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E05101: Paulinus of Nola, writing in Latin in c.400 in Nola (southern Italy), sends to Sulpicius Severus (ob. 425) the gift of a tunic which he had received from *Melania the Elder (aristocrat of Rome, monastic founder in Jerusalem, ob. AD 410, S01185). Paulinus claims he wore this tunic before sending it, in order to receive spiritual benefits from something which would soon be owned by Severus.

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posted on 2018-02-20, 00:00 authored by dlambert
Paulinus of Nola, Letter 29.5 (to Sulpicius Severus)


Paulinus sends a gift to Severus along with this letter: Melania’s woollen tunic, which is a sign of her favour (pignus). Paulinus states that he has already worn this and apologises, but claims that in wearing it, he wronged Severus and thus honoured him more than if he had sent an untouched tunic. This is because it is a sign of the esteem he holds Severus in. He states that he wore this to ‘snatch a blessing’ (ut mihi benedictionem ... praecererem) from something which would soon be worn by Severus.

Summary: Frances Trzeciak.


Evidence ID


Saint Name

Melania the Elder, Roman aristocrat and monastic founder in Jerusalem, ob. AD 410 : S01185

Saint Name in Source


Type of Evidence

Literary - Letters


  • Latin

Evidence not before


Evidence not after


Activity not before


Activity not after


Place of Evidence - Region

Italy south of Rome and Sicily

Place of Evidence - City, village, etc


Place of evidence - City name in other Language(s)

Nola Adriatic Sea Adriatic Sea Adriaticum Mare

Major author/Major anonymous work

Paulinus of Nola

Cult activities - Non Liturgical Practices and Customs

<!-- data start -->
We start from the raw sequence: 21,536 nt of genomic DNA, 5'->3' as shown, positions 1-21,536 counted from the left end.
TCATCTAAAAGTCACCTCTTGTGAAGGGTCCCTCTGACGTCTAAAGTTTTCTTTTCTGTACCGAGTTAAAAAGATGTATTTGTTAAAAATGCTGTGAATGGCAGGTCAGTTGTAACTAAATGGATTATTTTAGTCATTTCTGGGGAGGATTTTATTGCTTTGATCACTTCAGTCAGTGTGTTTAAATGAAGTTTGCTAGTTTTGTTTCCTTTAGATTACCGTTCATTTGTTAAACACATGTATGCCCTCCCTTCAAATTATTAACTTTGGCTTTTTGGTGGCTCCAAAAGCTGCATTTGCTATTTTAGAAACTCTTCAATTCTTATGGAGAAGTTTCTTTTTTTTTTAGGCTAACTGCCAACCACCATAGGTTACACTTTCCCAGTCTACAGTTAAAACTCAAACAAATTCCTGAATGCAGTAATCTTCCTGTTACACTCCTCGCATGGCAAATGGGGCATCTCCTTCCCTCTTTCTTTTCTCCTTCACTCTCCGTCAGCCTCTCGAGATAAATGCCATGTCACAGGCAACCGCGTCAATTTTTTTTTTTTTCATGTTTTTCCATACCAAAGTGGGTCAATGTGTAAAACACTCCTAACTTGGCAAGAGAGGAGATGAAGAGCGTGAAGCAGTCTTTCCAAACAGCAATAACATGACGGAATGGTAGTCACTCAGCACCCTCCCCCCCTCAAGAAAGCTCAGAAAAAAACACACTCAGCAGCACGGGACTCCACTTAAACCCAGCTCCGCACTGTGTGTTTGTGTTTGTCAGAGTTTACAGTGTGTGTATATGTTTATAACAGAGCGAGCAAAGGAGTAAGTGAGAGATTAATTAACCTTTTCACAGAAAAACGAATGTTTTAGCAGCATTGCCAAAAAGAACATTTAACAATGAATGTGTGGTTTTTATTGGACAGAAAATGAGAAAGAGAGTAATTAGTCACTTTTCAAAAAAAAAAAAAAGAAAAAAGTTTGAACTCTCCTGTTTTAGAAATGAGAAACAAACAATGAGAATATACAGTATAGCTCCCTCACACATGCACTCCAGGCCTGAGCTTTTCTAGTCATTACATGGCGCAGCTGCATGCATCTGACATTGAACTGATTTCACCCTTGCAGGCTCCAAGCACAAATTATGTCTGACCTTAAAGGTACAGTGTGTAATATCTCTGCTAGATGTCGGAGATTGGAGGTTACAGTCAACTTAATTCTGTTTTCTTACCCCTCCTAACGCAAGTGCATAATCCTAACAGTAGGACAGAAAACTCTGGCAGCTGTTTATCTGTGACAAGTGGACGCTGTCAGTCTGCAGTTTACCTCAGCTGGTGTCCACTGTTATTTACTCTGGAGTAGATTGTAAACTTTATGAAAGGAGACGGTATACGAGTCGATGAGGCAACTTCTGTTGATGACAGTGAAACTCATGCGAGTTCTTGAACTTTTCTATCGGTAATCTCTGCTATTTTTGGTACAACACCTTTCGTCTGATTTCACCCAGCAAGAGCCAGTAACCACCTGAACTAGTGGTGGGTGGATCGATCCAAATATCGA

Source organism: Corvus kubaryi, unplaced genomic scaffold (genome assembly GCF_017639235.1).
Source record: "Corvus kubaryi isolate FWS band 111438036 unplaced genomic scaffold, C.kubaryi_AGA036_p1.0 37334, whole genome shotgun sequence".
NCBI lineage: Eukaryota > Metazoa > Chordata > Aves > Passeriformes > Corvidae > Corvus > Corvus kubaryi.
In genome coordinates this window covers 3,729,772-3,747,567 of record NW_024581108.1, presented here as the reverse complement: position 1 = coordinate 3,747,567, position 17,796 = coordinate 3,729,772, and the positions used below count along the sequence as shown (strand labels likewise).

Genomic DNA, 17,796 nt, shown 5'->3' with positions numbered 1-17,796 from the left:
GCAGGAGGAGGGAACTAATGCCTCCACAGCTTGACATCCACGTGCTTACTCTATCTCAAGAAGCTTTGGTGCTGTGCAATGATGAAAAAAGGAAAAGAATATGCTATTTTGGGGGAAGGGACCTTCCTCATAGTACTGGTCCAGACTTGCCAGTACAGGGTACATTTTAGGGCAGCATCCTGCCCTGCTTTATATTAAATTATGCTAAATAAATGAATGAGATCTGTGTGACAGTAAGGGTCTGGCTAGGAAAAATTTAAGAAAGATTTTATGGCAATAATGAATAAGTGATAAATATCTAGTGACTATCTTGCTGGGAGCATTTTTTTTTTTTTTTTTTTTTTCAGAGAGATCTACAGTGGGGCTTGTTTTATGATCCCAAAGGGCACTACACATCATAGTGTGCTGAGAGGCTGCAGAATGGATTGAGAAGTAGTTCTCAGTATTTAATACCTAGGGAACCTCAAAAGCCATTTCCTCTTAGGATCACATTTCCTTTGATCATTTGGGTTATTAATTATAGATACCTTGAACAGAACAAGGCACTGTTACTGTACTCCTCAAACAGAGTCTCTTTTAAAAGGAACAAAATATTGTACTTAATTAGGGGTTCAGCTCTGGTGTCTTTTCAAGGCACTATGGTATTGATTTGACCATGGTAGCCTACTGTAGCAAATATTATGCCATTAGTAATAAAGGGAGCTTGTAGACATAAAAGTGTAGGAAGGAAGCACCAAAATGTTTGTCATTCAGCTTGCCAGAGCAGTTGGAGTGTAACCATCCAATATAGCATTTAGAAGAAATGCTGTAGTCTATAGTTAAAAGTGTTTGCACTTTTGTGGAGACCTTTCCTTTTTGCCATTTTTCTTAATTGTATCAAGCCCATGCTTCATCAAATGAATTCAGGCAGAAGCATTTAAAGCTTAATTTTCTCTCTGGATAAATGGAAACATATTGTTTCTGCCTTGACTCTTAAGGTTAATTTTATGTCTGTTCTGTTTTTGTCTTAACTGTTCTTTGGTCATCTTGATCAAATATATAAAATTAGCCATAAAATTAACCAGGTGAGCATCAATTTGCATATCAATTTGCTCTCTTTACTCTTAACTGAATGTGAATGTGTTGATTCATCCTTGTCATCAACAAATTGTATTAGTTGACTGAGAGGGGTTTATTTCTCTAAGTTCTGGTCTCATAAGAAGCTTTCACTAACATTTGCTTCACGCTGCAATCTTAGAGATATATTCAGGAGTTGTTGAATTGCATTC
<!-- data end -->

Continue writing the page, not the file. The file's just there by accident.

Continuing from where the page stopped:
Bequests, donations, gifts and offerings

Cult Activities - Protagonists in Cult and Narratives

Ecclesiastics - lesser clergy Women Ecclesiastics - monks/nuns/hermits

Cult Activities - Relics

Contact relic - saint’s possession and clothes


Letter 29 in the letter collection of Paulinus of Nola (ob. 431). It is one of many letters which Paulinus addressed to aristocratic and ascetic Roman circles in the later fourth and early fifth centuries. Unlike many of his contemporaries, Paulinus did not curate any collection of his letters: instead collections were compiled by friends and admirers. This letter dates from c. 400.


This is not direct evidence of the cult of saints. However the physical transmission of sanctity central to the creation of contact relics are at work here. It is thus an interesting example of this mechanic at work in a slightly different context. It is also worth noting that the language Paulinus uses to describe the relics is charged: benedictio is often used to refer to contact relics, for example ampullae for oil, and pignus can be used to refer to relics. In this passage, Paulinus not only underlines his close links with Melania – a prominent ascetic whom he treats as a saint in the same letter (see E05102). He also treats the garment, which was soon to be Severus’, in a similar way to a contact relic (though Severus had yet to wear it). In doing this he flattered Severus. It is also possible that he encouraged Severus to think about the garment in a similar way: as bearing a blessing from Paulinus.


Edition: Hartel, W., Sancti Pontii Meropii Paulini Epistulae, 2nd ed., revised M. Kamptner (Corpus Scriptorum Ecclesiasticorum Latinorum 29; Verlag der Österreichischen Akademie der Wissenschaften, Vienna, 1999). Translation: Walsh, P.G., Letters of St. Paulinus of Nola, vol. 2 (Ancient Christian Writers 35; Westminster MD: Newman Press, 1967). Further Reading: Conybeare, Catherine, Paulinus Noster: Self and Symbols in the Letters of Paulinus of Nola (Oxford: Oxford University Press, 2000). Trout, Dennis, Paulinus of Nola: Life, Letters and Poems (Berkeley: University of California Press, 1999).

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    Evidence -  The Cult of Saints in Late Antiquity



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